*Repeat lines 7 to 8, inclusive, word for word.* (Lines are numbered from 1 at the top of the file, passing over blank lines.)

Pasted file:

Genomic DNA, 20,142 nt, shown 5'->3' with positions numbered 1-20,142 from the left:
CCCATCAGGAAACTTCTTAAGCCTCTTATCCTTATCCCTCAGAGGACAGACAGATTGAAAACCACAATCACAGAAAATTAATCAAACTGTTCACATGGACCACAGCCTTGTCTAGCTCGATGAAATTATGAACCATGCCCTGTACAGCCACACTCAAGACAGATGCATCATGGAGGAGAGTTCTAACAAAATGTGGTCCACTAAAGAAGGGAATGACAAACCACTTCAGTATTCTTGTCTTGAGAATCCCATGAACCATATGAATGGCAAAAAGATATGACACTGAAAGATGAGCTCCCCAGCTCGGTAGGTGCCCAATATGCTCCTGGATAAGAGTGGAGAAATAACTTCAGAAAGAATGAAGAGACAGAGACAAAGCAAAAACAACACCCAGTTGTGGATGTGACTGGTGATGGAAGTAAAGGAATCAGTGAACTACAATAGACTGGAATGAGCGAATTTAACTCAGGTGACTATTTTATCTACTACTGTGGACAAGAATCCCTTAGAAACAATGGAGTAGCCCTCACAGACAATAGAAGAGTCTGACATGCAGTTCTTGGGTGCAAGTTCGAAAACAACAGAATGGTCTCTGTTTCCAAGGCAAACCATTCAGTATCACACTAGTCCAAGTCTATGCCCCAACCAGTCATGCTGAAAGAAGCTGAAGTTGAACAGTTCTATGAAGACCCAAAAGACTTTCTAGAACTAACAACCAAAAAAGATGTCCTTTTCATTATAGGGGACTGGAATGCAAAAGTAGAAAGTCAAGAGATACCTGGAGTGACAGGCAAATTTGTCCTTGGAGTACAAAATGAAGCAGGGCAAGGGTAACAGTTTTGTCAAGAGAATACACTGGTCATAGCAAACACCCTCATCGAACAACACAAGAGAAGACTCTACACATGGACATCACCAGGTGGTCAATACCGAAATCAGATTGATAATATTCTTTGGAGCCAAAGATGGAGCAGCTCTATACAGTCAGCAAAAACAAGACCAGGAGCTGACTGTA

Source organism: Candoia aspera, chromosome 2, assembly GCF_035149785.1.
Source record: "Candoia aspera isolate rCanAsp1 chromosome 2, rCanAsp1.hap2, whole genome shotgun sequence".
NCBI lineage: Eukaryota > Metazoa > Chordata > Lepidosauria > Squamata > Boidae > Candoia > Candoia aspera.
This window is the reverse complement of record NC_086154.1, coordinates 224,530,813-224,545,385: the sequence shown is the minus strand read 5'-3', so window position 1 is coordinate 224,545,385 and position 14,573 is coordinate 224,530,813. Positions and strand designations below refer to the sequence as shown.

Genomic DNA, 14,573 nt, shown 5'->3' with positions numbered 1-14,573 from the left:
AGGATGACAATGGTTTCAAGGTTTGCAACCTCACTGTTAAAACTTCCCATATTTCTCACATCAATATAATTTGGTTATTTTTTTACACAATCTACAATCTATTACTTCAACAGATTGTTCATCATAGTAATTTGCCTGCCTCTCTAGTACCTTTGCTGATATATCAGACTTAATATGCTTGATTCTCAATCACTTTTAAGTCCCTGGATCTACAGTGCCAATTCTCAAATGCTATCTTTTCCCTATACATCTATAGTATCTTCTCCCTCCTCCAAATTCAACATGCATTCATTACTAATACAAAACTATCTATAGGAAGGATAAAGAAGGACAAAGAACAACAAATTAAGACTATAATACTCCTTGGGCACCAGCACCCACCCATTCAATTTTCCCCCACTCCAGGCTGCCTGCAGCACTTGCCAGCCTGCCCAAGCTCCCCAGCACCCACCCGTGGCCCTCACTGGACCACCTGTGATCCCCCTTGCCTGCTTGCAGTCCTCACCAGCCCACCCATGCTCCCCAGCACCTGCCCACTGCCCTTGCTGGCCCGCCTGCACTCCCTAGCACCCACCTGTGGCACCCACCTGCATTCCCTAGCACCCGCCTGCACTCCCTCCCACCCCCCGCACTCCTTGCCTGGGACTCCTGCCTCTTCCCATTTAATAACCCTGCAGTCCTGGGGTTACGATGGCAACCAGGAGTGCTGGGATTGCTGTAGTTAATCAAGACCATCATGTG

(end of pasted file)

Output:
Genomic DNA, 14,573 nt, shown 5'->3' with positions numbered 1-14,573 from the left:
AGGATGACAATGGTTTCAAGGTTTGCAACCTCACTGTTAAAACTTCCCATATTTCTCACATCAATATAATTTGGTTATTTTTTTACACAATCTACAATCTATTACTTCAACAGATTGTTCATCATAGTAATTTGCCTGCCTCTCTAGTACCTTTGCTGATATATCAGACTTAATATGCTTGATTCTCAATCACTTTTAAGTCCCTGGATCTACAGTGCCAATTCTCAAATGCTATCTTTTCCCTATACATCTATAGTATCTTCTCCCTCCTCCAAATTCAACATGCATTCATTACTAATACAAAACTATCTATAGGAAGGATAAAGAAGGACAAAGAACAACAAATTAAGACTATAATACTCCTTGGGCACCAGCACCCACCCATTCAATTTTCCCCCACTCCAGGCTGCCTGCAGCACTTGCCAGCCTGCCCAAGCTCCCCAGCACCCACCCGTGGCCCTCACTGGACCACCTGTGATCCCCCTTGCCTGCTTGCAGTCCTCACCAGCCCACCCATGCTCCCCAGCACCTGCCCACTGCCCTTGCTGGCCCGCCTGCACTCCCTAGCACCCACCTGTGGCACCCACCTGCATTCCCTAGCACCCGCCTGCACTCCCTCCCACCCCCCGCACTCCTTGCCTGGGACTCCTGCCTCTTCCCATTTAATAACCCTGCAGTCCTGGGGTTACGATGGCAACCAGGAGTGCTGGGATTGCTGTAGTTAATCAAGACCATCATGTG